By Russell Moore, The Ethics and Religious Liberty Commission.
Our television screens glow with images of criminal rioting and assault on police officers in the streets of Baltimore. This is in the aftermath of the death of Freddie Gray while in police custody, despite the pleas from Gray’s family for calm. The horrific scene seems to bring out the worst ideological responses from divergent corners. Some, wrongly, excuse the rioting, pointing out the issues leading up to it as justifying such criminality. On the other side, some suggest, wrongly, that such rioting is part and parcel of what peaceful protesters are about, distracting from the very real systemic issues that must be addressed. But behind all of this is a question the church must ask: what does Baltimore need in a time such as this?
There’s no question that Baltimore needs order and restraint of violence. There’s no question that Baltimore needs investigation and justice in the untimely death of Freddie Gray. There’s no question that Baltimore suffers from poverty, racial injustice, family breakdown, illegal drugs, gang activity, and a thousand other ailments. Government, civil society, law enforcement, and community organizations must confront all of these. But I would argue that the primary need Baltimore has is for the church.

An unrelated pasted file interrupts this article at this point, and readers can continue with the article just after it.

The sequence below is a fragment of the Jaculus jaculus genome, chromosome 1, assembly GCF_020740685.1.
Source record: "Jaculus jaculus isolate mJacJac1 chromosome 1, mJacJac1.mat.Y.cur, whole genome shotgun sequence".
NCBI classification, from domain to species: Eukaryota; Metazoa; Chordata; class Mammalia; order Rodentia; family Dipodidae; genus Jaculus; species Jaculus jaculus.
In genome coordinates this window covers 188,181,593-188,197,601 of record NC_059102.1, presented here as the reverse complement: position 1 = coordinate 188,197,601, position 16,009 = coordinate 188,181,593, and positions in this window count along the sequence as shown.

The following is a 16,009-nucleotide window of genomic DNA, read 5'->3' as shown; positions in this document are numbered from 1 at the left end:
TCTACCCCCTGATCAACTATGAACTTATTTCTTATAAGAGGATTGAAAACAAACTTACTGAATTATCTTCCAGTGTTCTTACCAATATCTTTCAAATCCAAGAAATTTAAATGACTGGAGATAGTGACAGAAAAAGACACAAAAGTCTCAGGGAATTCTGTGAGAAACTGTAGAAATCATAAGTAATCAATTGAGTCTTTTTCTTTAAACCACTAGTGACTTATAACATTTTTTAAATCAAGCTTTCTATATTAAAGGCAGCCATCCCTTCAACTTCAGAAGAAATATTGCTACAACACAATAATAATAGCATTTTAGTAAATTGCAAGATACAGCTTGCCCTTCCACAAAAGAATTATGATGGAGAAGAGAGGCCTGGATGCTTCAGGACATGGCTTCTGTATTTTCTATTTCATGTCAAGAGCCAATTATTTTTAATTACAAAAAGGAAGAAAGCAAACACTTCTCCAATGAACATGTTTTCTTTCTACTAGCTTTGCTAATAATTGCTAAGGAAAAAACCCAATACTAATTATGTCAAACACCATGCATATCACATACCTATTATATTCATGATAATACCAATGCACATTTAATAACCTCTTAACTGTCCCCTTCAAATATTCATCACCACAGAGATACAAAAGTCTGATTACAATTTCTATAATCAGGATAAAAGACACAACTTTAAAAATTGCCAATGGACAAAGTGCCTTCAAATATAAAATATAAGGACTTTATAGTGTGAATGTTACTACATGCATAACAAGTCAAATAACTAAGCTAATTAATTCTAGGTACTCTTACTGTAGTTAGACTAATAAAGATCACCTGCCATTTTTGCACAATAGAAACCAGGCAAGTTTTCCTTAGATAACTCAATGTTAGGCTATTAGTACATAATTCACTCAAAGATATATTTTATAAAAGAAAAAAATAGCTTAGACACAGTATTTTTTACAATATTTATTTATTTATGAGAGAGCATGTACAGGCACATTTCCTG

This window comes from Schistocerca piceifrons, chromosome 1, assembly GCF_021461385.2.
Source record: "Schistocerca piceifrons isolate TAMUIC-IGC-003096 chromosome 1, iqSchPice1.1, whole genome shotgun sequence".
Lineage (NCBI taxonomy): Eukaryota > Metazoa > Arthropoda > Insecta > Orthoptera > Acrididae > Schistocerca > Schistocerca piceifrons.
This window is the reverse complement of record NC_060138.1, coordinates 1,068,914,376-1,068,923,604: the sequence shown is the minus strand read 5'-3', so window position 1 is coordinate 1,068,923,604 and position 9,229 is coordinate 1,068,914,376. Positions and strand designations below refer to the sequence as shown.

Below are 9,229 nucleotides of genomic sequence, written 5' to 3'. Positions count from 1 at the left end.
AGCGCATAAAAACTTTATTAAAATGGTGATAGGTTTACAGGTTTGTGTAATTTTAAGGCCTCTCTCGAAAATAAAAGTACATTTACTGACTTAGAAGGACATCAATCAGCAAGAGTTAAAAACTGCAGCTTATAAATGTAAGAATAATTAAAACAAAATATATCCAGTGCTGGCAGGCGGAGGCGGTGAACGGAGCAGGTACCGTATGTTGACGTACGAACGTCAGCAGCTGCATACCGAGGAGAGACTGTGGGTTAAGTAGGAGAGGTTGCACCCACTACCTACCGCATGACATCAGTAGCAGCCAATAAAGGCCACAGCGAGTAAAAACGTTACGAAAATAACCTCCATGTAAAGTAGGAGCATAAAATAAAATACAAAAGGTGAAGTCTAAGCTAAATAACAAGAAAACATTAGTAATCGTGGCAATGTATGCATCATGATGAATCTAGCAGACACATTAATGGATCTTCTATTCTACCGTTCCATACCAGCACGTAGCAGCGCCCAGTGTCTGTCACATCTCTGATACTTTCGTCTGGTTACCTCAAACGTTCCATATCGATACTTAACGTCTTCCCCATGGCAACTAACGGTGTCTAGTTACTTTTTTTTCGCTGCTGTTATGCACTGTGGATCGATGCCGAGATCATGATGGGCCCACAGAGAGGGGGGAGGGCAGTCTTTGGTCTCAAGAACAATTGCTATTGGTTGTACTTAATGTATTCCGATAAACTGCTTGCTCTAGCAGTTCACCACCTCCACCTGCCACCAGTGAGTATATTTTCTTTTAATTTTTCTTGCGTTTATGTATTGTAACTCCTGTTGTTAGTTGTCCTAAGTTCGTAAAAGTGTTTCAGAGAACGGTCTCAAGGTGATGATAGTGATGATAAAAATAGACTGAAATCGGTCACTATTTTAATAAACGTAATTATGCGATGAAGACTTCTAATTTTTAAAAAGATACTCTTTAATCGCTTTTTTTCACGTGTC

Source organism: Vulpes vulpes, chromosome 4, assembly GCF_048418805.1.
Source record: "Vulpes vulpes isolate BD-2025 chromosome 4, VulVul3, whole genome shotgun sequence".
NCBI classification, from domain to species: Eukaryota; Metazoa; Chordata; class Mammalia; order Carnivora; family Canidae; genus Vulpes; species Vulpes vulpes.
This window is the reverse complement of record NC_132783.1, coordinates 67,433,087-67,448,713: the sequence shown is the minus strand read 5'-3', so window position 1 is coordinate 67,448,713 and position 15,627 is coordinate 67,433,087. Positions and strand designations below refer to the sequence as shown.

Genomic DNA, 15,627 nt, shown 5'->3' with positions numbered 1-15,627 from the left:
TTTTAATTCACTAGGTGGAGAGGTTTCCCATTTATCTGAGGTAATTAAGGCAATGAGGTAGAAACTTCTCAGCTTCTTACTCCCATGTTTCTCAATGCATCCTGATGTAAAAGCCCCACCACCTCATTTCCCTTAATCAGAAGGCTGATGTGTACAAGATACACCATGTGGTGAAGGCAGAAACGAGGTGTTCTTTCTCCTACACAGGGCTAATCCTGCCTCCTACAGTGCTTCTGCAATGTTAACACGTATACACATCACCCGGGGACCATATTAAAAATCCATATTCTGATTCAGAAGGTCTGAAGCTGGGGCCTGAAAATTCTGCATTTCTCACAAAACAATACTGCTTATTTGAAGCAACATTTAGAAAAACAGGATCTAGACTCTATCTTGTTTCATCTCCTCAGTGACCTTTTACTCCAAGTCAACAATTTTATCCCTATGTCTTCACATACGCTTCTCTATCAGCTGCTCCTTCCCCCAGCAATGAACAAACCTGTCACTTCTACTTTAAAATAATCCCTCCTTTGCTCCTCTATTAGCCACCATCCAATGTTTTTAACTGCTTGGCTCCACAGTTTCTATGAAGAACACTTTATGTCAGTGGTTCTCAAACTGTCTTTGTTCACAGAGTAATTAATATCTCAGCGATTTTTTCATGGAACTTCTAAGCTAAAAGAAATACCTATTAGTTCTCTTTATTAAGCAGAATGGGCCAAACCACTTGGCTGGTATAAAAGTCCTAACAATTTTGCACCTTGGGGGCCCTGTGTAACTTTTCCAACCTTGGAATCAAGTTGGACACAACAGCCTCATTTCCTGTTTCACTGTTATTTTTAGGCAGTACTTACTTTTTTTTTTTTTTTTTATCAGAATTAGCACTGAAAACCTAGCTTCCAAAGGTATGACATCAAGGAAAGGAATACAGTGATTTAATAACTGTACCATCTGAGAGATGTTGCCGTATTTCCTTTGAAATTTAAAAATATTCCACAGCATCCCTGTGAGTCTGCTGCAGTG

By saying this, I am not suggesting that systemic problems can be wiped out simply by more and more people becoming Christians and leading transformed lives. We needed, after all, a Civil War and some constitutional amendments to end the scourge of human slavery in this country. We need governing authorities to do their God-assigned responsibilities, and as citizens we should see to it that systems are reformed in ways conducive to justice and the common good. But, as a Christian, I believe the primary vehicle for shaping consciences to prioritize life and justice and peace and order is the community of the church, under the reign of Christ.